Standard Italian repertory does not receive such consistently careful casting at the Met these days, as this season’s rotating “Aïda” casts amply demonstrated. A Verdi revival featuring solid vocalism in every leading role is a rarity but it can happen — as it did on the last night of the season on May 9 when Levine led a strong cast in “Un Ballo in Maschera.” Piotr Beczala as Gustavo had a sunny silvery brilliance when he did not push for spinto thrust — his tone expands vertically not horizontally. Beczala needs to emulate Björling and Gedda’s bright lyric fluency and aristocratic polish in this part.
Sondra Radvanovsky’s Amelia brought down the house in her big arias — her huge tone has metallic edge but also exciting reach and thrust in Amelia’s wide-ranging vocal line. In “Morrò, ma prima in grazia,” she shaped the line expressively with a vibrato that pulsed more evenly, giving emotional urgency to the arching phrases. As Renato, Alexey Markov’s mahogany tone had both youthful sap and sensual vitality suggesting a younger, impetuous man more susceptible to jealousy. Dolora Zajick as Ulrica has lost some resonance in the middle of the voice but handles the vocal extremes (and they are extreme in this role) with admirable assurance after more than three decades on the operatic stage. Heidi Stober as Oscar sounded indisposed — high notes were bright but the middle was parlous and empty — atypical for this full-voiced lyric coloratura.
Levine opted for breakneck tempos, which he had more under control than at the season premiere. David Alden’s production is full of self-conscious effects and labored symbolism that call attention to themselves, alienating the viewer from the story and characters.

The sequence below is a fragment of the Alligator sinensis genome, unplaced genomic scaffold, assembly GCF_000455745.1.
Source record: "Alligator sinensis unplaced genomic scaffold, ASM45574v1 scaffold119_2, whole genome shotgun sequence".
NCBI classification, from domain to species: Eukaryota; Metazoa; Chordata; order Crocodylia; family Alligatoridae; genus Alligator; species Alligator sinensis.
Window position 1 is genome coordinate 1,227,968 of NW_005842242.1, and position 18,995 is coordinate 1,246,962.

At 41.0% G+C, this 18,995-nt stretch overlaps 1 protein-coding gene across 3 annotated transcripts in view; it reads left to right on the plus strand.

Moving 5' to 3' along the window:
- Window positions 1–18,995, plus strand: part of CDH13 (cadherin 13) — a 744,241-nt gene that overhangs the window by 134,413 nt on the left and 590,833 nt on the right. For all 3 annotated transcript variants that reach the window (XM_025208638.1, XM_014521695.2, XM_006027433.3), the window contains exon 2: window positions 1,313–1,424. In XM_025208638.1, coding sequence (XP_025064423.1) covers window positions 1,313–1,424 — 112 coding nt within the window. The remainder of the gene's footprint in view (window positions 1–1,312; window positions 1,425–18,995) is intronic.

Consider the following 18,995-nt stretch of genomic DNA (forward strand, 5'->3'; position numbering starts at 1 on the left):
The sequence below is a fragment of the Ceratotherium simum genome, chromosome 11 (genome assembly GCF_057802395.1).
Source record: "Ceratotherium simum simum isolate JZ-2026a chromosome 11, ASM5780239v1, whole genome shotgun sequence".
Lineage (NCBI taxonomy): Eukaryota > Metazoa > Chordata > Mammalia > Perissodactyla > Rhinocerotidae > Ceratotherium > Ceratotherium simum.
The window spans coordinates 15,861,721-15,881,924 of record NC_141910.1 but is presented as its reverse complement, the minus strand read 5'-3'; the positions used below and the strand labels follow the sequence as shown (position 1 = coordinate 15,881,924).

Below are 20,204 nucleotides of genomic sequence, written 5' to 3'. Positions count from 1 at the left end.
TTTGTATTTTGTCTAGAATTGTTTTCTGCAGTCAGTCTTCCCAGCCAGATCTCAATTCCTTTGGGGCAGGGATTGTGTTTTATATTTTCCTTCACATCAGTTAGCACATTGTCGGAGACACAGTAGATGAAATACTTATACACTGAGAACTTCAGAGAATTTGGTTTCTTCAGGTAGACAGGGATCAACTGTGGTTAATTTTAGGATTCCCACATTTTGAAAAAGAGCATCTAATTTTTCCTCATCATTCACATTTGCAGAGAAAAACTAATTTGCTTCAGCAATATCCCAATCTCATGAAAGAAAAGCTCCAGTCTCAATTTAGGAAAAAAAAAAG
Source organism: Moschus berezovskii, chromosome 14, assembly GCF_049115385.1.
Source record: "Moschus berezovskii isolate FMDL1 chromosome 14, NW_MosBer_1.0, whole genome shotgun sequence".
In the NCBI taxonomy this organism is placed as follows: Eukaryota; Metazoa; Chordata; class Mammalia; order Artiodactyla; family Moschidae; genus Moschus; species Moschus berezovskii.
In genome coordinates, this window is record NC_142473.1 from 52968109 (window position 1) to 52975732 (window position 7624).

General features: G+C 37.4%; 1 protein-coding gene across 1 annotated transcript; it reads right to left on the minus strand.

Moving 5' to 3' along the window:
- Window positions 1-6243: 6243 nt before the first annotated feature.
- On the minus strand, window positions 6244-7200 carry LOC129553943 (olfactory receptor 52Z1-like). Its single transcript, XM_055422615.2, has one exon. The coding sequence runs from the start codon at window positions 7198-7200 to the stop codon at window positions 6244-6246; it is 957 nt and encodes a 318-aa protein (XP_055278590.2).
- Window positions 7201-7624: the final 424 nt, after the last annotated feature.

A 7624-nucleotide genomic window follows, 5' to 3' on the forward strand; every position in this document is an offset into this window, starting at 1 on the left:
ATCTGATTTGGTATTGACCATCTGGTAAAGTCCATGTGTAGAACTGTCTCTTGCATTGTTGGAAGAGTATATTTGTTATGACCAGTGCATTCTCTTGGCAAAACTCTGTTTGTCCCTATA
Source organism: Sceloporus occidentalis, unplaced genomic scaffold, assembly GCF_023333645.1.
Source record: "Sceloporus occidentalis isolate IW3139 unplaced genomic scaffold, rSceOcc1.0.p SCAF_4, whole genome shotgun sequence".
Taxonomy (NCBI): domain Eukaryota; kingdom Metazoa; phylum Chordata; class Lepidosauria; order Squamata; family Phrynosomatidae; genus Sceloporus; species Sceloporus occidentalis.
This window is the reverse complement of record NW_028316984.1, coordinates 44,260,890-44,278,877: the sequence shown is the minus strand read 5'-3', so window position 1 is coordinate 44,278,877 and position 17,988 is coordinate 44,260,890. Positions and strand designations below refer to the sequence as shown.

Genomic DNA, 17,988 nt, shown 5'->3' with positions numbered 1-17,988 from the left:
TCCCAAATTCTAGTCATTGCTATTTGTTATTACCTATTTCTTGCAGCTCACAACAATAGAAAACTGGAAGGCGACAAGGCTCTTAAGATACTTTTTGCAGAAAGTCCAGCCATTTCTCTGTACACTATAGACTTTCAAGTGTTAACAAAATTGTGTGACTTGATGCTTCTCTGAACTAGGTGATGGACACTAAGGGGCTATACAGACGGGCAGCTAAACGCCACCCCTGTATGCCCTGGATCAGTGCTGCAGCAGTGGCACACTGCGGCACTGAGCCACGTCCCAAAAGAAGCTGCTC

“The Merry Widow” also returned this spring with a new and more well-balanced cast. Nothing can be done about the twee excesses of Jeremy Sams’ translation, Susan Stroman’s flat choreography and direction, or the picture postcard sets of Julian Crouch, but at least this cast proved diverting company.
Susan Graham’s Hanna had country girl good humor and high spirits combined with city girl sophistication and sass. Though her rich mezzo had some awkward gear shifts in negotiating Hanna’s soprano music, she sang a lilting moonlit “Vilja” song in Act II. Rod Gilfry brought much more dash and swagger to Count Danilo than Nathan Gunn did at the premiere, and he can actually dance. The occasional vocal lapse did not detract from a strong package of acting, singing, and waltzing.
Andriana Chuchman’s Valencienne sounded pure but looked delectably saucy –– especially as a leggy grisette in Act III. Camille de Rosillon provided Stephen Costello with his best outing on the Met stage so far –– perhaps this is his true fach. His rather blank stage presence suited the slightly doofy character, and his slender lyric tenor was bright and easily flowed into the top register. (His first Alfredo at the second performance of “Traviata” this season was plagued by passaggio problems and lacked vocal control). Alan Opie blustered endearingly as Baron Zeta.
Fabio Luisi enjoyed a holiday from heavy operatic angst in the pit, letting Lehár’s melodies flow with precision and lightness.